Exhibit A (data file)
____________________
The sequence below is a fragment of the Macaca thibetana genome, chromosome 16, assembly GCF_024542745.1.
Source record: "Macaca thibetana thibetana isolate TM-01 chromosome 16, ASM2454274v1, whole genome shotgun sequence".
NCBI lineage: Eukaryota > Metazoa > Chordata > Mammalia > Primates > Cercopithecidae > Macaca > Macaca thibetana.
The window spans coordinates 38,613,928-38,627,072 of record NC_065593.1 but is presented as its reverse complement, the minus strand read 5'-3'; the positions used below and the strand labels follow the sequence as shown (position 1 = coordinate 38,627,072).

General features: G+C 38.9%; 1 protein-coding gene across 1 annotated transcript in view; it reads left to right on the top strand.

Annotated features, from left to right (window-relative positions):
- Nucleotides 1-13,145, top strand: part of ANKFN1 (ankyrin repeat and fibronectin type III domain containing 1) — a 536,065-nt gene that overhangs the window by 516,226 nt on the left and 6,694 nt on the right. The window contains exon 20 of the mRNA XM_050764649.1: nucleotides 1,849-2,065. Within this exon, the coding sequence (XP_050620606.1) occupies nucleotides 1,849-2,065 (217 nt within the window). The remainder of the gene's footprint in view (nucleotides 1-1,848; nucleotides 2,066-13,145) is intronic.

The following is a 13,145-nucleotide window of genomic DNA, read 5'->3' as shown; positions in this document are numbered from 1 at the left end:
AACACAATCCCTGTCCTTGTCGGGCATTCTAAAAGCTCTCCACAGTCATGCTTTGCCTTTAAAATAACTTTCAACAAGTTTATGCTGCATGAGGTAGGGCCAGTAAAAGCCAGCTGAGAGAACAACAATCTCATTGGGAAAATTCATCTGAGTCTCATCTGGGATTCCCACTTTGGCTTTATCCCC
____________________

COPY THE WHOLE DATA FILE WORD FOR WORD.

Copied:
The sequence below is a fragment of the Macaca thibetana genome, chromosome 16, assembly GCF_024542745.1.
Source record: "Macaca thibetana thibetana isolate TM-01 chromosome 16, ASM2454274v1, whole genome shotgun sequence".
NCBI lineage: Eukaryota > Metazoa > Chordata > Mammalia > Primates > Cercopithecidae > Macaca > Macaca thibetana.
The window spans coordinates 38,613,928-38,627,072 of record NC_065593.1 but is presented as its reverse complement, the minus strand read 5'-3'; the positions used below and the strand labels follow the sequence as shown (position 1 = coordinate 38,627,072).

General features: G+C 38.9%; 1 protein-coding gene across 1 annotated transcript in view; it reads left to right on the top strand.

Annotated features, from left to right (window-relative positions):
- Nucleotides 1-13,145, top strand: part of ANKFN1 (ankyrin repeat and fibronectin type III domain containing 1) — a 536,065-nt gene that overhangs the window by 516,226 nt on the left and 6,694 nt on the right. The window contains exon 20 of the mRNA XM_050764649.1: nucleotides 1,849-2,065. Within this exon, the coding sequence (XP_050620606.1) occupies nucleotides 1,849-2,065 (217 nt within the window). The remainder of the gene's footprint in view (nucleotides 1-1,848; nucleotides 2,066-13,145) is intronic.

The following is a 13,145-nucleotide window of genomic DNA, read 5'->3' as shown; positions in this document are numbered from 1 at the left end:
AACACAATCCCTGTCCTTGTCGGGCATTCTAAAAGCTCTCCACAGTCATGCTTTGCCTTTAAAATAACTTTCAACAAGTTTATGCTGCATGAGGTAGGGCCAGTAAAAGCCAGCTGAGAGAACAACAATCTCATTGGGAAAATTCATCTGAGTCTCATCTGGGATTCCCACTTTGGCTTTATCCCC